Camera trapping: density assessment

Four sites were surveyed in the north and center of French Guiana, in terra-firme highland forests. From west to east, the sites were (1) The Montagne de Fer ("MdeFer", center of the area: 05°20' N, 52°32' W), (2) Counami forest ("Counami", center of the site: 05°18'N, 53°05 W), (3) Montagne de Kaw ("MdeKaw", center area: 04°35' N, 52°20' W), and (4) The Nouragues Nature reserve ("Nouragues", center area: 04°10' N, 52°40' W) (Fig 1). The first two sites are dominated by dense, regular canopy forest [41] and were formerly logged forests. Low-impact logging practices are implemented in these areas, with fewer than five trees extracted per hectare [54] and fully controlled logging activities. The third site was a nearly pristine forest area, partly protected by two nature reserves, Kaw-Roura National Nature Reserve, and Trésor Regional Nature Reserve. The fourth site is a pristine and fully protected area, dominated by dense and regular canopy forest. Sites (1) and (2) did not require specific permission for implementing the studies. Studies on sites (3) and (4) were conducted with the permission formalized by the agreement signed between the National Forest Agency, the NGO AGEP (managers of the Nature Reserve), and the NGO Kwata (in charge of the study).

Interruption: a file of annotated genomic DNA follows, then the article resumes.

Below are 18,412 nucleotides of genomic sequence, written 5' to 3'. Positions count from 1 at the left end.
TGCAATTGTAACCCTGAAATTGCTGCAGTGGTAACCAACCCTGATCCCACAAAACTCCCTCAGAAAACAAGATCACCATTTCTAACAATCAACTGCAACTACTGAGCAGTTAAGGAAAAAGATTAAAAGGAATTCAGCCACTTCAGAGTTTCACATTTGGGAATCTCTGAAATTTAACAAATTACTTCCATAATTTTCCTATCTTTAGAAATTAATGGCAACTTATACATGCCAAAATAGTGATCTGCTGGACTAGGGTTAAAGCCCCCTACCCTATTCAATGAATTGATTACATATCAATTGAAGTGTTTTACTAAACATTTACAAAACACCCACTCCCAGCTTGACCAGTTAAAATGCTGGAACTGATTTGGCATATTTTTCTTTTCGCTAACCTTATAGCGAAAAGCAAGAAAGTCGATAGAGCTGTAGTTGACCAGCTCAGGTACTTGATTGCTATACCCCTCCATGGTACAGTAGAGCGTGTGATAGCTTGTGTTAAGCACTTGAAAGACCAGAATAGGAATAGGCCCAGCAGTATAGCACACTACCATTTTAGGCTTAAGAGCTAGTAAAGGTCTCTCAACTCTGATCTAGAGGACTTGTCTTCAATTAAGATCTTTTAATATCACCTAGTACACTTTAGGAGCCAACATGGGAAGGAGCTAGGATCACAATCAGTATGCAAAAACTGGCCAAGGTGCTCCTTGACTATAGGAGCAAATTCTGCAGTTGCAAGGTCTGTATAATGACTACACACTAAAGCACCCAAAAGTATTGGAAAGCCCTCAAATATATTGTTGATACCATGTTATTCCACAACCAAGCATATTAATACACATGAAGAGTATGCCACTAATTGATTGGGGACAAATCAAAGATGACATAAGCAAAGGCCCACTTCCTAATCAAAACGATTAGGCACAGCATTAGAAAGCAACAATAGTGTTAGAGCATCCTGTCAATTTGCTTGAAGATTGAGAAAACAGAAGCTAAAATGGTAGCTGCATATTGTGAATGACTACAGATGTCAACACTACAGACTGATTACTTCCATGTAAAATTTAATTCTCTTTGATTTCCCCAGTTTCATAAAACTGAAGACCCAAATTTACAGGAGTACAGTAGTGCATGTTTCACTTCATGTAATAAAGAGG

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Fig 1. French Guiana study sites, with the protected areas.

Protected areas: nature reserves and national parks, in green. Locations of the sites where camera-trap surveys were implemented (1, Montagne de Fer; 2, Counami; 3, Montagne de Kaw; 4, Nouragues) in light brown; locations of the areas where line-transects were implemented in dark brown; and jaguar habitats from less favorable (light grey) to more favorable (dark grey).

https://doi.org/10.1371/journal.pone.0165362.g001